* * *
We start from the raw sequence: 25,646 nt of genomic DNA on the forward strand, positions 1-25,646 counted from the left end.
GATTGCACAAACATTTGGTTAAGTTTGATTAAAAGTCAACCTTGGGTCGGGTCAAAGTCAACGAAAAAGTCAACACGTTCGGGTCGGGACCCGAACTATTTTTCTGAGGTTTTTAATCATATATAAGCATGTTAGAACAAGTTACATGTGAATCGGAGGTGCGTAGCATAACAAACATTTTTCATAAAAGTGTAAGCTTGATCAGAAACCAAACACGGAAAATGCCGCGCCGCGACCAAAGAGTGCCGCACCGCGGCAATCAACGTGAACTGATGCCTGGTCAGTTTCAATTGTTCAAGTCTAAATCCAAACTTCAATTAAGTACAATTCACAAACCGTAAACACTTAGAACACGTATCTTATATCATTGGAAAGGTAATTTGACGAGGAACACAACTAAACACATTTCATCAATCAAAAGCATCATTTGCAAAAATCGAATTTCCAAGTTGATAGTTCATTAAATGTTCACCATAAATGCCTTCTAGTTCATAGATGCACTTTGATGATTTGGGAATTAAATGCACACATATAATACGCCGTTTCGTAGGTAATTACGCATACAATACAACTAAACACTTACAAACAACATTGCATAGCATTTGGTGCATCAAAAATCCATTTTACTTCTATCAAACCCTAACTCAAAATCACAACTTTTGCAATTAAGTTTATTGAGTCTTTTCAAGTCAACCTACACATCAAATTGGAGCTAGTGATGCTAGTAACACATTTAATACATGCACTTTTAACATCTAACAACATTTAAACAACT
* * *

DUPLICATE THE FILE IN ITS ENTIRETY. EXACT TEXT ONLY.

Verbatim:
We start from the raw sequence: 25,646 nt of genomic DNA on the forward strand, positions 1-25,646 counted from the left end.
GATTGCACAAACATTTGGTTAAGTTTGATTAAAAGTCAACCTTGGGTCGGGTCAAAGTCAACGAAAAAGTCAACACGTTCGGGTCGGGACCCGAACTATTTTTCTGAGGTTTTTAATCATATATAAGCATGTTAGAACAAGTTACATGTGAATCGGAGGTGCGTAGCATAACAAACATTTTTCATAAAAGTGTAAGCTTGATCAGAAACCAAACACGGAAAATGCCGCGCCGCGACCAAAGAGTGCCGCACCGCGGCAATCAACGTGAACTGATGCCTGGTCAGTTTCAATTGTTCAAGTCTAAATCCAAACTTCAATTAAGTACAATTCACAAACCGTAAACACTTAGAACACGTATCTTATATCATTGGAAAGGTAATTTGACGAGGAACACAACTAAACACATTTCATCAATCAAAAGCATCATTTGCAAAAATCGAATTTCCAAGTTGATAGTTCATTAAATGTTCACCATAAATGCCTTCTAGTTCATAGATGCACTTTGATGATTTGGGAATTAAATGCACACATATAATACGCCGTTTCGTAGGTAATTACGCATACAATACAACTAAACACTTACAAACAACATTGCATAGCATTTGGTGCATCAAAAATCCATTTTACTTCTATCAAACCCTAACTCAAAATCACAACTTTTGCAATTAAGTTTATTGAGTCTTTTCAAGTCAACCTACACATCAAATTGGAGCTAGTGATGCTAGTAACACATTTAATACATGCACTTTTAACATCTAACAACATTTAAACAACT